Ms. Teba, who prefers to use the Tewa name of ‘Ogap’oge for Santa Fe, said the forging of unity among dozens of New Mexico’s Pueblos in 1680, and the support of the revolt by other Native peoples such as the Apaches, offered a template for contemporary organizing.
“They were able to oust our colonizers by unifying and that’s basically what’s happening today,” said Ms. Teba, 27, a member of the Native liberation group the Red Nation. “We have multiple tribes coming together to get rid of statues celebrating our genocide.”
The new activism is drawing on the fast-expanding body of work about the Pueblo Revolt in a variety of fields. John Jota Leaños, a California filmmaker who made an animated film about the revolt, said the uprising remained “living history” for many Pueblo people.
“This is very different from how Americans tend to exile history to the past,” Mr. Leaños said.
Mr. Leaños also cited the work of Virgil Ortiz, a visual artist from Cochiti Pueblo whose pieces envision a dystopian future in which time travelers return to 1680 to help their ancestors.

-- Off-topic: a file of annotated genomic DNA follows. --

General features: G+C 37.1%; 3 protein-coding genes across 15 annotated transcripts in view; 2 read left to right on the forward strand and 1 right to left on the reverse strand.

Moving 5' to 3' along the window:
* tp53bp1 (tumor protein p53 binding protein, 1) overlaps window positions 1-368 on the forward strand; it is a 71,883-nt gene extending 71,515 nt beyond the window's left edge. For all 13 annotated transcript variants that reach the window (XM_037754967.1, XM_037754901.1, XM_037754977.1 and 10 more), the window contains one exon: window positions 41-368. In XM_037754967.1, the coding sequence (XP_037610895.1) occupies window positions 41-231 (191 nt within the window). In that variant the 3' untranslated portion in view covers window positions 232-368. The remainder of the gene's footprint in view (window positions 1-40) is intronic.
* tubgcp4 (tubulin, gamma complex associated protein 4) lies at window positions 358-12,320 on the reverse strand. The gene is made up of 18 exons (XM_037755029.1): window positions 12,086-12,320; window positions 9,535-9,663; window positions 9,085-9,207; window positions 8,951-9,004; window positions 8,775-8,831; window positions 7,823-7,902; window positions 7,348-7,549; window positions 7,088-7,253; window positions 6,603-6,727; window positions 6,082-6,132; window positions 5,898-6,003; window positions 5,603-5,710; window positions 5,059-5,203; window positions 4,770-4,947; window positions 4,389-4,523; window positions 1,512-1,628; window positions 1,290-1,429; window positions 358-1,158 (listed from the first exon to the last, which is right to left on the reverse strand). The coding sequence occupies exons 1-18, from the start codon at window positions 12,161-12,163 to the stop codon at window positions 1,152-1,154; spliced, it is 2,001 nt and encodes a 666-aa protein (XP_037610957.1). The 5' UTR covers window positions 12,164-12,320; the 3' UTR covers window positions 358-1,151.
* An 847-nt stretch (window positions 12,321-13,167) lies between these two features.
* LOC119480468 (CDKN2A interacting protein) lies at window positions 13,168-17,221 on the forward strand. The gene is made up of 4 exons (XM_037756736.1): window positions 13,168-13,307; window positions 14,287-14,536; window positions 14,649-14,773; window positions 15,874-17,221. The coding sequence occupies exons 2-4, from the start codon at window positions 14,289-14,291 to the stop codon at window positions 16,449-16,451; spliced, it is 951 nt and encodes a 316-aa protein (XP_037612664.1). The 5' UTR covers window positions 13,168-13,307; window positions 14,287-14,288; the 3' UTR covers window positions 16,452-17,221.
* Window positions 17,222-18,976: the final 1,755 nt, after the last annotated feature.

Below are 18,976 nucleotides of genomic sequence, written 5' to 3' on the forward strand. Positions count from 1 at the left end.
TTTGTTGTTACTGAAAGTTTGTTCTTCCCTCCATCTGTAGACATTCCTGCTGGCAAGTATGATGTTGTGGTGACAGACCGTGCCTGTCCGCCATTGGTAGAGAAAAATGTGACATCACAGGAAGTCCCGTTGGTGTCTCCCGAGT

Indigenous archaeologists, shredding the common glorification of New Mexico’s reconquest in 1692 as “bloodless,” have shown that warriors from various Pueblos actually mounted intense wars of resistance to the reoccupation.
Joseph Aguilar, an archaeologist from San Ildefonso Pueblo, recently used drones to examine the topography of Tunyo, a mesa where as many as 2,000 Pueblo people took refuge in the 1690s to face off against the Spanish during a monthslong siege.
Even after a semblance of calm returned to New Mexico, the revolt left an imprint. After the United States conquered New Mexico in the 1840s, the Pueblos preserved much of their hard-won autonomy, in contrast to other Indigenous peoples who were removed from their lands.
“The revolt’s biggest legacy is that it allowed people to remain in their homelands and maintain sovereignty, language, culture,” Mr. Aguilar said. “That’s why people are looking back to that time for some kind of strength.”